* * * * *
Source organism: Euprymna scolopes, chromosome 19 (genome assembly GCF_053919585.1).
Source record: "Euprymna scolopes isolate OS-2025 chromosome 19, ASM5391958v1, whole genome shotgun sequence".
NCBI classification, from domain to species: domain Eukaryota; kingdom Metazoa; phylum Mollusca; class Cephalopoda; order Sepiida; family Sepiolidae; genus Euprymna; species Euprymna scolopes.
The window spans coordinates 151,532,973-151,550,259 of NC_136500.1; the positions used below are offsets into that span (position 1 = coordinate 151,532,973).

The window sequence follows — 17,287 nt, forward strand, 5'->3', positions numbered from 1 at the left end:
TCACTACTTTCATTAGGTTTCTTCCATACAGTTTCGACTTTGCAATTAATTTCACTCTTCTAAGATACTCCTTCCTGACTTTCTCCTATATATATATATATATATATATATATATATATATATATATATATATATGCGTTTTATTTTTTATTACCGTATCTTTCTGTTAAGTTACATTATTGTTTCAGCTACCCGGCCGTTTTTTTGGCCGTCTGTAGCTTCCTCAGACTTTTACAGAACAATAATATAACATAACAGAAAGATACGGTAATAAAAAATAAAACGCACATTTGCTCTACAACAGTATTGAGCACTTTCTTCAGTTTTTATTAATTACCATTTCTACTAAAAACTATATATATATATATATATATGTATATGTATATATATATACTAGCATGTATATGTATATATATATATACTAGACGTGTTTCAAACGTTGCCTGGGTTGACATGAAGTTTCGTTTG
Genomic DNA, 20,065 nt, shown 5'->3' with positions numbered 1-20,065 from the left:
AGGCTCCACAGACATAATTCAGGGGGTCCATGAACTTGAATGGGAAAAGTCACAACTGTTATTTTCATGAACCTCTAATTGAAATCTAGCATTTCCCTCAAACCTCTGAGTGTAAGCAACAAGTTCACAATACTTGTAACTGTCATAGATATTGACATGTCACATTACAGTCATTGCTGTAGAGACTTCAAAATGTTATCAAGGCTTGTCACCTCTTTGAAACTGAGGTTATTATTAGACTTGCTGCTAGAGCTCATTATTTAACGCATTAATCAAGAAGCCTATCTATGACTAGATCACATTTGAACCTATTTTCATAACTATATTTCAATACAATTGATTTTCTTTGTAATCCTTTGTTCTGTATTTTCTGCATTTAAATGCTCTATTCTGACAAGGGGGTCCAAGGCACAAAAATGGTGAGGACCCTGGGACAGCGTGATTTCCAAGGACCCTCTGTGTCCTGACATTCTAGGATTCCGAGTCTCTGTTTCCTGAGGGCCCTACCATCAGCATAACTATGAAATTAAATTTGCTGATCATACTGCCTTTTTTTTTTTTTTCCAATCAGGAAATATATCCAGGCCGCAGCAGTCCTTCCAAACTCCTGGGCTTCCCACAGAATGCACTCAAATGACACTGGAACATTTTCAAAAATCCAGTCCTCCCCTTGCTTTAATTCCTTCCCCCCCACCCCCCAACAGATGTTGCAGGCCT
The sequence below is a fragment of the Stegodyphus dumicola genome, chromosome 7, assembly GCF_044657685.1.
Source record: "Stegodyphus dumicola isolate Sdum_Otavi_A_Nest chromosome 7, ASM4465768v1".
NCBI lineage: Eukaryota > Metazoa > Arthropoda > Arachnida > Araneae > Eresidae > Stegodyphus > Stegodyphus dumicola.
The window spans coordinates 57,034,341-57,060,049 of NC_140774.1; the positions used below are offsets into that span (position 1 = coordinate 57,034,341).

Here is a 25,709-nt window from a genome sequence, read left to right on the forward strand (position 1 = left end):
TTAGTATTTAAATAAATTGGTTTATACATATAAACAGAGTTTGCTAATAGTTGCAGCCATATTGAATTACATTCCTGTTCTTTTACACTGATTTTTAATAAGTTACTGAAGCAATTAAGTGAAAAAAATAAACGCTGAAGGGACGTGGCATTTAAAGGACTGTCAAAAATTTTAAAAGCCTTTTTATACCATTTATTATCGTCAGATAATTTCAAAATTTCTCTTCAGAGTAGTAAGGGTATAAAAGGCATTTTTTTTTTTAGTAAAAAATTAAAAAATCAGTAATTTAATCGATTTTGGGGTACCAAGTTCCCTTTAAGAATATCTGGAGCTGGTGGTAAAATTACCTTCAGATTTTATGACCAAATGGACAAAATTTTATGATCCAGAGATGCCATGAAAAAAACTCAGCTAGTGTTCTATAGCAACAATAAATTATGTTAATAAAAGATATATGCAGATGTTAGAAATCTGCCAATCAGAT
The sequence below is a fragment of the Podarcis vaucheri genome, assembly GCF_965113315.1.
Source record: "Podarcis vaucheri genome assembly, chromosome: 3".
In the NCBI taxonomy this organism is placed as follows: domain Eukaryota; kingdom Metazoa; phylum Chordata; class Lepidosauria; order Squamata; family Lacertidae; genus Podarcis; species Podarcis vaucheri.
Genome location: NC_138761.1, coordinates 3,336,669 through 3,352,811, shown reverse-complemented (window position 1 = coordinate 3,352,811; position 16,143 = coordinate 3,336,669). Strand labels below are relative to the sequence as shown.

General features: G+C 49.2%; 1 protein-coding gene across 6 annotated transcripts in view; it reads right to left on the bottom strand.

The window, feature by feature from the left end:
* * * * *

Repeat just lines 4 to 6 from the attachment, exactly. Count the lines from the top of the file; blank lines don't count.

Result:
The window spans coordinates 151,532,973-151,550,259 of NC_136500.1; the positions used below are offsets into that span (position 1 = coordinate 151,532,973).

The window sequence follows — 17,287 nt, forward strand, 5'->3', positions numbered from 1 at the left end:
TCACTACTTTCATTAGGTTTCTTCCATACAGTTTCGACTTTGCAATTAATTTCACTCTTCTAAGATACTCCTTCCTGACTTTCTCCTATATATATATATATATATATATATATATATATATATATATATATATATGCGTTTTATTTTTTATTACCGTATCTTTCTGTTAAGTTACATTATTGTTTCAGCTACCCGGCCGTTTTTTTGGCCGTCTGTAGCTTCCTCAGACTTTTACAGAACAATAATATAACATAACAGAAAGATACGGTAATAAAAAATAAAACGCACATTTGCTCTACAACAGTATTGAGCACTTTCTTCAGTTTTTATTAATTACCATTTCTACTAAAAACTATATATATATATATATATATGTATATGTATATATATATACTAGCATGTATATGTATATATATATATACTAGACGTGTTTCAAACGTTGCCTGGGTTGACATGAAGTTTCGTTTG